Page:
The four-part series, Saved by a Stranger (BBC2), is an innovative variation on the theme of the reunion show. It’s unexpectedly moving and, in the warm, sensitive hands of Anita Rani, it always keeps a respectful distance from prurience and intrusion. So, well done, team. Like the rest of the genre over the decades – This Is Your Life, Long Lost Family, and Who Do You Think You Are? – it’s full of dead ends, tantalising leads, hugs, tears, and reflections about lives lived, loved, and lost. If nothing else, such viewing experiences can promote some possibly much-needed perspective on one’s own travails, which is never a bad thing.
The twist with Saved by a Stranger is that it weaves the deeply individual and personal with major news stories from the past. In this first episode, we meet Karl, a dancer, newly arrived in London in 2005 to find fame but narrowly avoiding being randomly killed on a tube train in the 7/7 bombings 16 years ago.
Like some others, he found solace as he lay among the bloody wreckage and the dead bodies when a stranger extended her hand to him and told him he would be OK, which he was. Such extreme traumas can do funny things to people, not least having Londoners make conversation with their neighbours. Karl also had an extraordinary spiritual “moment” that leaves Rani looking startled: “I remember having this feeling of desperation. I’m not religious but I prayed to God and said to him that if you let me out of here, I won’t be gay anymore”.
Karl did make it out and he didn’t alter his sexual preferences. But he does suffer from survivor guilt and longs to meet the woman who he believes saved him. Eventually, trawling through databases and the internet, Rani and Karl find a woman, who could be the one who held his hand, although she doesn’t match his memory of her as a short blonde. No matter, he is able to thank her, and, at long last, apologise for then shoving in front of her as he rushed to get out of the carriage.
As it happens, the apology is unnecessary as Susan thinks she was looking around for her phone so wasn’t in a hurry to get out of the carriage. Indeed, it might not have even been her who comforted him, but someone else because many survivors of the terror attacks never came forward and so Karl’s stranger may never be identified. Still, the meeting with Sarah helped Karl relieve his survivor’s guilt and maybe find a little more peace.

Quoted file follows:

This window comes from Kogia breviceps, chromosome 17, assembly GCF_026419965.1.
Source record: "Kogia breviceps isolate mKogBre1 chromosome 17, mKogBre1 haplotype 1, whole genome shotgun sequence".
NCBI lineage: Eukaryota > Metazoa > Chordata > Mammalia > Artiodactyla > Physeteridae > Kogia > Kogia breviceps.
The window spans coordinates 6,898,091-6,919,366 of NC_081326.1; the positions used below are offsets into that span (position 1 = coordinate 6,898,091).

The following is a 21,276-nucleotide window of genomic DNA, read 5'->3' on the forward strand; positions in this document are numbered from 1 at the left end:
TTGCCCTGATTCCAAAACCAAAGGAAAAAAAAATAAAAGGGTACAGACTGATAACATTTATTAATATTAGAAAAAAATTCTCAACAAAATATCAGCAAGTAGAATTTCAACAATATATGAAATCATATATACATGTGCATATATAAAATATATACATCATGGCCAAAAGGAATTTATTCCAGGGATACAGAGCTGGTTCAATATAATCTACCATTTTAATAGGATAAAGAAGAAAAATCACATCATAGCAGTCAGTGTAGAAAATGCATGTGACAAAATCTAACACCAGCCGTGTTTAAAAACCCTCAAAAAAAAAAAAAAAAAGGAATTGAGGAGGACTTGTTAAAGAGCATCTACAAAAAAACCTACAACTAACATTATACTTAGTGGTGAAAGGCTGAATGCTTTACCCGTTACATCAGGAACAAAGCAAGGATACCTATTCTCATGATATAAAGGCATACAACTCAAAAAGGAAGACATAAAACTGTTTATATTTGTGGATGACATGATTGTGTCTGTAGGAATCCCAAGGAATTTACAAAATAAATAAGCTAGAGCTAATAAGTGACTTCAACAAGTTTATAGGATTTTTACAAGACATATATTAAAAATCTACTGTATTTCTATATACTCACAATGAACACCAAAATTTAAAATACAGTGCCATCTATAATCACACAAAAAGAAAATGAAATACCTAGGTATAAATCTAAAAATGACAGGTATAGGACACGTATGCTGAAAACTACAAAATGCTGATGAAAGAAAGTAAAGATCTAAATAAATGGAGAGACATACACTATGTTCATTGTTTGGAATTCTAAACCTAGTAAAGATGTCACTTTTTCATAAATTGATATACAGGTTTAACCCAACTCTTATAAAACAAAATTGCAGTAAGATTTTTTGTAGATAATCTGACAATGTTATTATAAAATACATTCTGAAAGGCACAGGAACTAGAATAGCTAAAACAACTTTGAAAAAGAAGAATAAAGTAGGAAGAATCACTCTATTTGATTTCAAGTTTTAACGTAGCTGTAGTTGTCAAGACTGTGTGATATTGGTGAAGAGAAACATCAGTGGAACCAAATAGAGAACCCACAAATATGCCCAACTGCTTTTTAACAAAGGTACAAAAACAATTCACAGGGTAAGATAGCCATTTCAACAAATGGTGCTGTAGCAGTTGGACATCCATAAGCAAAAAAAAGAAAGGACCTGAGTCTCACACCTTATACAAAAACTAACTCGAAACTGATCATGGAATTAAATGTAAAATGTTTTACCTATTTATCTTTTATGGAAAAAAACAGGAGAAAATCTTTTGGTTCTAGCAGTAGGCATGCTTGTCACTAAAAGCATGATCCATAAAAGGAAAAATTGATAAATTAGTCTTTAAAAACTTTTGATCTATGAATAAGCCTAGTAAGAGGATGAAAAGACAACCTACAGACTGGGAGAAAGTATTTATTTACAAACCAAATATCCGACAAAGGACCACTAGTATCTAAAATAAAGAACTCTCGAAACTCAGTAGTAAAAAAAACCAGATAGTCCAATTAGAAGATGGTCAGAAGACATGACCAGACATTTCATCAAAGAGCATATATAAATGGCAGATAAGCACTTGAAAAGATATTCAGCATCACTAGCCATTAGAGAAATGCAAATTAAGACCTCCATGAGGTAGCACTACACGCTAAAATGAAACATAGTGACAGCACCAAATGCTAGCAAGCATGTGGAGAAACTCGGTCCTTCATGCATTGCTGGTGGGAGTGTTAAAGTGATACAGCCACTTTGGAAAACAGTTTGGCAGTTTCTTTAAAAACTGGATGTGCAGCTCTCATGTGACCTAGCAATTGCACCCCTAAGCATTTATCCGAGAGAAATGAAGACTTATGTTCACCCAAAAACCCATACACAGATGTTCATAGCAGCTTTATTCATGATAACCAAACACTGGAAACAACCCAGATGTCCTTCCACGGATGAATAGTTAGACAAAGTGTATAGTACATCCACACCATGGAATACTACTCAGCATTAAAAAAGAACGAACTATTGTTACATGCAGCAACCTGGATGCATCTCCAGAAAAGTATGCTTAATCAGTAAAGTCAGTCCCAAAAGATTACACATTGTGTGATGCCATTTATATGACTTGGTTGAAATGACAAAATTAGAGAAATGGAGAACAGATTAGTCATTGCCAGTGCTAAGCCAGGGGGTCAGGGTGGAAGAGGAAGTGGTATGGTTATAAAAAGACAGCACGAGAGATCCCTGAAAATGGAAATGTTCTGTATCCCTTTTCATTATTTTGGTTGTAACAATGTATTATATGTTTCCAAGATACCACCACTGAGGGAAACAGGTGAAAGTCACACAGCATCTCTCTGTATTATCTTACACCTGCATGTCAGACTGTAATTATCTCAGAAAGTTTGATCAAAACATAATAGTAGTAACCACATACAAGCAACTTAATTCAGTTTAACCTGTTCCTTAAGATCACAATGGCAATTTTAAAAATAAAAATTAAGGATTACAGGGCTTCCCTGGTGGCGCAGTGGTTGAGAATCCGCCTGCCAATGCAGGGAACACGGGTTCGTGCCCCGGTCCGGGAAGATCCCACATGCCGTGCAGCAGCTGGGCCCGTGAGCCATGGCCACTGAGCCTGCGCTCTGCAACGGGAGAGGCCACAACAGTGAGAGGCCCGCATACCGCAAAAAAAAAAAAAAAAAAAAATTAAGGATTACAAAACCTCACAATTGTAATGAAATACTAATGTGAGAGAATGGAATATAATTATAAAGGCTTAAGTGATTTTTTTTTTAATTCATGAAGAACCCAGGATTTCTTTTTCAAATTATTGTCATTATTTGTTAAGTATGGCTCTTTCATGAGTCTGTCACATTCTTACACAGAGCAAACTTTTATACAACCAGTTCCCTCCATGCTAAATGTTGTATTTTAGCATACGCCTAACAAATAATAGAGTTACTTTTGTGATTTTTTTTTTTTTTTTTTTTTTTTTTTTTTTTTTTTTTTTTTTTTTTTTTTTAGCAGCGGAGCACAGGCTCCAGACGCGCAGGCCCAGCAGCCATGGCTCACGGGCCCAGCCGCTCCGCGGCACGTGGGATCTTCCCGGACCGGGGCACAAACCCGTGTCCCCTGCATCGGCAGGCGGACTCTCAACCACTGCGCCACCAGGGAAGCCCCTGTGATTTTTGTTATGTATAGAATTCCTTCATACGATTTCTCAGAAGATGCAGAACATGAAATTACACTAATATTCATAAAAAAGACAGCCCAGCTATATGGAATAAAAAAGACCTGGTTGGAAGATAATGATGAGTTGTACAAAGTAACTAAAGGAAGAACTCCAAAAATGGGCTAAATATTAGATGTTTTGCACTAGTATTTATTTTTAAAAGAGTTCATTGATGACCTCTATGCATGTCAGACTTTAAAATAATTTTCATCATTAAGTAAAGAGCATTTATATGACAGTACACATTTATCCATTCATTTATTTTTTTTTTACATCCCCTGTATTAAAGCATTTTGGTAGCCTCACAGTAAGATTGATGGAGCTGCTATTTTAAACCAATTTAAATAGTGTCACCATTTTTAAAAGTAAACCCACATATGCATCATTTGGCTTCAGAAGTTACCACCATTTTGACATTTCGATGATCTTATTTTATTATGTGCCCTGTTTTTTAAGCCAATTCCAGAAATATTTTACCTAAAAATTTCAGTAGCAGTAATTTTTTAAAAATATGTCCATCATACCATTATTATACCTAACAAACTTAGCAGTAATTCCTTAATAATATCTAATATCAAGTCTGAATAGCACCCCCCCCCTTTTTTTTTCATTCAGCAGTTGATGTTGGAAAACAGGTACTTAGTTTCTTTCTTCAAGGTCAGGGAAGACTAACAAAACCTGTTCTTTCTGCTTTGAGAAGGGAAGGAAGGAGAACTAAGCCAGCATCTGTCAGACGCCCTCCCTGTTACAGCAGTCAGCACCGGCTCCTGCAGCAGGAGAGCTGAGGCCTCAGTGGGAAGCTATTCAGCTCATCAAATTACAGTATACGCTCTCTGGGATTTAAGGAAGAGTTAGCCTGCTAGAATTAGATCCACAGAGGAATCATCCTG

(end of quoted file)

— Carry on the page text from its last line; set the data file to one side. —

The second story has a much neater ending. Emina and her family escaped from Bosnia during the Yugoslav Civil War in 1994, and are now happily living in Birmingham. Emina simply wants to thank the doctor who arranged their safe transit when she was aged four, at a time when there were few remotely safe routes out of the siege. All she has is a name, but the Saved by a Stranger team gets to work with Emina, returning to Sarajevo and tracing contacts of the missing doctor. Eventually, Dr Natasa Savic is traced to Holland, where she had also fled to a new life, and Emina duly meets her and says thank you. It’s enough to make anyone choke up.
If I was being churlish and mean, I’d point out that it isn’t actually that hard to find Dr Natasa Savic by using Google, but I think I’d be missing the point. The point about being saved by a stranger is that you really need to reconnect not just with that person, but with the whole episode, to become as reconciled to it as you can, and that means more than a few clicks and a phone call. You need to confront places again, such as Emina walking through the graveyards used as sniper dens in Sarajevo, and the simple but powerful 7/7 memorial in London’s Russell Square, close by where Karl emerged from his near-death experience. So many of us promise ourselves we’ll make journeys like this, but we never do. All we have is the vicarious version on TV.
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